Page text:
Quite frankly I did very minimal research when I purchased my first, only, and current German Shepherd (Trent) and I got a great dog out of it. Like Judge, he is primarily West German working lines with some Czech way back through his sire (dog in question is Cent An Sat, litter mate to Cordon). He does have DDR and the Karthago dogs through his dam, Crok vom Erlenbusch in the 4th generation through Yascha von Karthago (and I know many breeders would not touch Crok with a 10 generation pole LOL).

He is a very balanced dog. I had said the following about him a while back -

Quote:
well built, athletic, healthy, intelligent... strong minded and able bodied with moderate drives, unflappable nerves, solid temperament, and an excellent off switch. Protective without an ounce of fear, alert without being on edge, owner oriented without being clingy, affectionate without being sycophantic, and hard tempered without lacking handler awareness. A dog truly balanced inside and out.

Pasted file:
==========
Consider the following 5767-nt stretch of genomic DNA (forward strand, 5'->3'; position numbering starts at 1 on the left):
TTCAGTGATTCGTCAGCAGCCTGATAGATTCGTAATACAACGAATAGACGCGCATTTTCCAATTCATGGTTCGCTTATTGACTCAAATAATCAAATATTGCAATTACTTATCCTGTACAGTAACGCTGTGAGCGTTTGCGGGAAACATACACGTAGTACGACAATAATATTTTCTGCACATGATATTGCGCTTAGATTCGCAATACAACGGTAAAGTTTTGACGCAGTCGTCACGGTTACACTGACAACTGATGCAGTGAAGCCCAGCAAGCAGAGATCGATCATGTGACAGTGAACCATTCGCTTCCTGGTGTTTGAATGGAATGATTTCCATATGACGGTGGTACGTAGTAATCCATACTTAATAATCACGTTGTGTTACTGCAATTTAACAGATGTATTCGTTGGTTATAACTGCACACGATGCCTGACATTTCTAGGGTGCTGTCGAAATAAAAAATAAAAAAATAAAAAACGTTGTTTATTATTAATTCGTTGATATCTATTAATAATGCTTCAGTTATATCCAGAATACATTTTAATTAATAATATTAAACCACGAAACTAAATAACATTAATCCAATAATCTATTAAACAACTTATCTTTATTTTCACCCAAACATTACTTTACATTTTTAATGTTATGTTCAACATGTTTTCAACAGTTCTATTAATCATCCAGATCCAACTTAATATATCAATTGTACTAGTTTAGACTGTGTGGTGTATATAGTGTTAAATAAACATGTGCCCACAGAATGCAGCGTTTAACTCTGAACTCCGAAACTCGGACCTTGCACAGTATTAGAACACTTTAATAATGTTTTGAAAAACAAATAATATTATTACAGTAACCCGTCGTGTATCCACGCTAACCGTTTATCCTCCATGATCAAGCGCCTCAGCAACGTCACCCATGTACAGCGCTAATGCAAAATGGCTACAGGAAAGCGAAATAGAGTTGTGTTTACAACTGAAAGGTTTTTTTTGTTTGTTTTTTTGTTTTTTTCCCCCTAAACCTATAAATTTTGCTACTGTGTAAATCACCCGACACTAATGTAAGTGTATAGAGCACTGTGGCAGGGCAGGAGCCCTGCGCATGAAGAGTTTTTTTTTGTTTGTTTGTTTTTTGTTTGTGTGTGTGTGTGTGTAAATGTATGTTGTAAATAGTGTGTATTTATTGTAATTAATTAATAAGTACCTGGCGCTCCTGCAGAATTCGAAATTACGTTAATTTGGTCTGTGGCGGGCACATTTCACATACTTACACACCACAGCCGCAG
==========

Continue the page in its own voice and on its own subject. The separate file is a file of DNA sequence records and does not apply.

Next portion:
No, he's not the type of dog you could take to Nationals, but that does not mean he would fail as a working dog, either. I think if someone did not know dogs and hung around the house, they would describe my dog as "mellow" because he settles so well. But anyone with a bit more experience would be able to see that this dog has drive, he is just not high strung or overflowing in energy. I have used "subtle, but with power" to describe him before and I do not know if that makes sense, but it's the best I can say about what I see.

He is just such a damned good dog all around, there is not a day that goes by that I do not feel thankful for him.

Is he pushy? Yes, if you let him push you around. But in his maturity he has never pushed me and is ready to go when I am ready and willing. He rarely plays with toys if I am not interacting with him, and almost never touches anything in the house, including his own toys. He is content to sleep in the same spot for days on end, but if we are outside he will go, go, go.

I considered Trent a vocal dog, but from these descriptions I am reading, I am beginning to doubt it. His breeder describes him as vocal, and I agreed with that assessment, but truth be told I cannot stand a consistently loud dog. I like having conversations with my dog, in that he barks and grumbles and I grumble and mutter back at him, but a dog that does not quiet upon request, a dog that is always vocalizing, all the time, in any setting? No, I do not want that. That would drive me completely insane.